This week on the blog we’re joined by author David Long as he chats with us about what inspired him to write his first Barrington Stoke book, Survival in Space, and why the incredible story of Apollo 13 still resonates with him today, 50 years on …
In one sense this is a book I was bound to write. I was eight years old when Apollo 11 took off for the Moon and like all the other boys at school I found the whole thing incredibly exciting.
My parents had given me a telescope for my birthday a few months earlier and I remember spending hours looking up at the Moon. I still do this now, sometimes with my own children, and back then it seemed unbelievable that a rocket was going to travel all the way there and all the way back. It was so exciting to think that someone was actually going to land on the Moon’s surface and that they would have the chance to walk around up there and look back at the rest of us, down here on Earth.
When the first pictures were shown on television of Neil Armstrong and Buzz Aldrin taking those famous first steps, everyone I knew wanted to watch it happening. Literally millions of people switched on to see it. Admittedly the pictures were only black and white (and a bit fuzzy) but no-one minded. None of us had ever seen anything like this before and I still get a shiver down my spine when I think about it.
Nearly twenty years later I was lucky enough to meet Buzz Aldrin and to shake his hand. A few years after that I was in America and I met another of the Apollo astronauts. This time it was Harrison Schmitt, a scientist on Apollo 17, and I shook his hand too. Schmitt was the last man to step out of a spacecraft and on to the surface of the Moon, although of course we didn’t know that at the time. Back then I suppose everyone imagined that the Moon missions would go on and on.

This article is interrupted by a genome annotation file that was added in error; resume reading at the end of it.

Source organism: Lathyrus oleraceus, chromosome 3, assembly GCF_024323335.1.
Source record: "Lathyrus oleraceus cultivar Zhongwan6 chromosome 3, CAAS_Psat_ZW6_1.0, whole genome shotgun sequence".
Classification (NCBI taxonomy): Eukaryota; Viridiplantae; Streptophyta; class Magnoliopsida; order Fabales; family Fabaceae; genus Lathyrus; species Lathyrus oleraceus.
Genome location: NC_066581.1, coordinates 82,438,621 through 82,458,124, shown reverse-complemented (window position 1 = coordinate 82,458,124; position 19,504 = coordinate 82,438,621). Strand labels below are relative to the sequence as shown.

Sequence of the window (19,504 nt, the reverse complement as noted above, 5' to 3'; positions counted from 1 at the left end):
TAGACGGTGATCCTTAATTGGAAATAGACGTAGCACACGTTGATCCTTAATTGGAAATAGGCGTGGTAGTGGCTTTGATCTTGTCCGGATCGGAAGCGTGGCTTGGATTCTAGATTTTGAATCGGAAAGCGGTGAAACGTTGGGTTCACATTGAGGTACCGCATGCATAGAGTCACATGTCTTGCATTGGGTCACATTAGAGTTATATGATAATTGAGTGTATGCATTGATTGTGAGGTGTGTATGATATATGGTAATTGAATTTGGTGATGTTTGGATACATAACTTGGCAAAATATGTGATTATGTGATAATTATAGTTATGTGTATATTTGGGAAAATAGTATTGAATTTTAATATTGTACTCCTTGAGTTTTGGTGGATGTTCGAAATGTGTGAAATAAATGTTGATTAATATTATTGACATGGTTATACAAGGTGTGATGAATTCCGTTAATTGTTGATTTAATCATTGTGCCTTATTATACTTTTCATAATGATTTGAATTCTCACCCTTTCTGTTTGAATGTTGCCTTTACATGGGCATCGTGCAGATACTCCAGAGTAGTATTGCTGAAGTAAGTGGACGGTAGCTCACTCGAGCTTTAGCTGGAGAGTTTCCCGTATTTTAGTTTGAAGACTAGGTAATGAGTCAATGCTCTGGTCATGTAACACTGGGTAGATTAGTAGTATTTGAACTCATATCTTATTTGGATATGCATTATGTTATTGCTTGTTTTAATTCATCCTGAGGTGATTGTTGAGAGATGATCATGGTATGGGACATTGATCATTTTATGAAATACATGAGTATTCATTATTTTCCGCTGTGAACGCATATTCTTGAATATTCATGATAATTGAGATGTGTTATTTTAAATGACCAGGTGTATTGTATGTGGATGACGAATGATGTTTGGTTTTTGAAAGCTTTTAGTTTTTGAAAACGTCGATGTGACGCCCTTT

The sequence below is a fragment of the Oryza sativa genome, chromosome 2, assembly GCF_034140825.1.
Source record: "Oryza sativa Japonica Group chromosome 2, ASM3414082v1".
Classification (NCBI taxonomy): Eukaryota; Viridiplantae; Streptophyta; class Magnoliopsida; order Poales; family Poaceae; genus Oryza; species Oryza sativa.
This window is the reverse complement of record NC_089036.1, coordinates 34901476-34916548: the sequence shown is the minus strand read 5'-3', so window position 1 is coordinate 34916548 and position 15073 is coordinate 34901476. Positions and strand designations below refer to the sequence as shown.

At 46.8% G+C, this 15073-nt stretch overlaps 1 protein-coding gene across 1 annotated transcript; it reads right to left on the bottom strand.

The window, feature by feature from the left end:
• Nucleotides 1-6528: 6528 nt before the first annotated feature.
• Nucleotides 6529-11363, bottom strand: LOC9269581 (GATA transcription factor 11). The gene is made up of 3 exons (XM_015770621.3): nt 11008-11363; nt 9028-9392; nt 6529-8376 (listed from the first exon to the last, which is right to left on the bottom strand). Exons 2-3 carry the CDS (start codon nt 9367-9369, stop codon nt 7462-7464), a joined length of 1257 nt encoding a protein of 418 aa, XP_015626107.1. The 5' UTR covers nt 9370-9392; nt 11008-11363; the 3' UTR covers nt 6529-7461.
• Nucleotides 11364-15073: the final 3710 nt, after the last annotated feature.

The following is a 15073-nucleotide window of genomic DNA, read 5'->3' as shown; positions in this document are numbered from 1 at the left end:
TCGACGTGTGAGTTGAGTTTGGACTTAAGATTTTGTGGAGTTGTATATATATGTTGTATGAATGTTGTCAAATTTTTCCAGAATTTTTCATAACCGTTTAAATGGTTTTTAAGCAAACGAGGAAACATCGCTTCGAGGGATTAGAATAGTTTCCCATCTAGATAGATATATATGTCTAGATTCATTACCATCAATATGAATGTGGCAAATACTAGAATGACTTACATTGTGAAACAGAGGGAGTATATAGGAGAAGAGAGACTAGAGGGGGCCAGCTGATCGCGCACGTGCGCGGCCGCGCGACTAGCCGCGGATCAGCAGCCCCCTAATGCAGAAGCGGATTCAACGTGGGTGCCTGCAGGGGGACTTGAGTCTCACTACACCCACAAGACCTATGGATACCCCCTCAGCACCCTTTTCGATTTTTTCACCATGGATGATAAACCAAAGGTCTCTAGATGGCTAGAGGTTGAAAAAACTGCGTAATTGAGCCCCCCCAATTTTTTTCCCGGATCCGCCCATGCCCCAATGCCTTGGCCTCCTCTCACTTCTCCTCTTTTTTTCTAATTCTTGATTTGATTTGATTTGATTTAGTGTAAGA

I find it very sad that no-one else followed him but at the same time it is somehow magical to think that there have been thousands of rocket launches since those early days (and hundreds of astronauts) yet there are still only twelve human beings who have been lucky enough to stand on another world and look back at our own.
Sadly the three-man crew of Apollo 13 never made it, but in many ways their story is even more remarkable, which is why I wanted to tell it. Their Saturn V rocket was the most complicated machine ever built. With more than 3,000,000 components there were so many things to go wrong that perhaps it’s not surprising that eventually something did go wrong. When it did, it put all three lives into terrible danger almost immediately. The commander and crew had air to breathe and water to drink, but not enough of it. Far worse: no-one was sure how to get them home, or even if it would be possible to do this.
That they did get back is, I think, one of the most sensational stories of survival ever told. More than anything it showed what remarkable things human beings can achieve in the most desperate of circumstances by remaining calm and working together as a team. That’s the real message of the book, that people are amazing, and it’s the reason I knew I had to write it.
Thank you David! You can discover all the incredible facts of Apollo 13’s breathtaking feat of teamwork and see more of Stefano Tambellini’s illustrations in Survival in Space: The Apollo 13 Mission. Available now from your local independent bookshop, Waterstones, and Amazon.
We’ve also created some fun activities for you to try at home! Test your space knowledge with our quiz, get those creative juices following with some writing prompts, or build your own straw powered rocket! Click on the images below to download: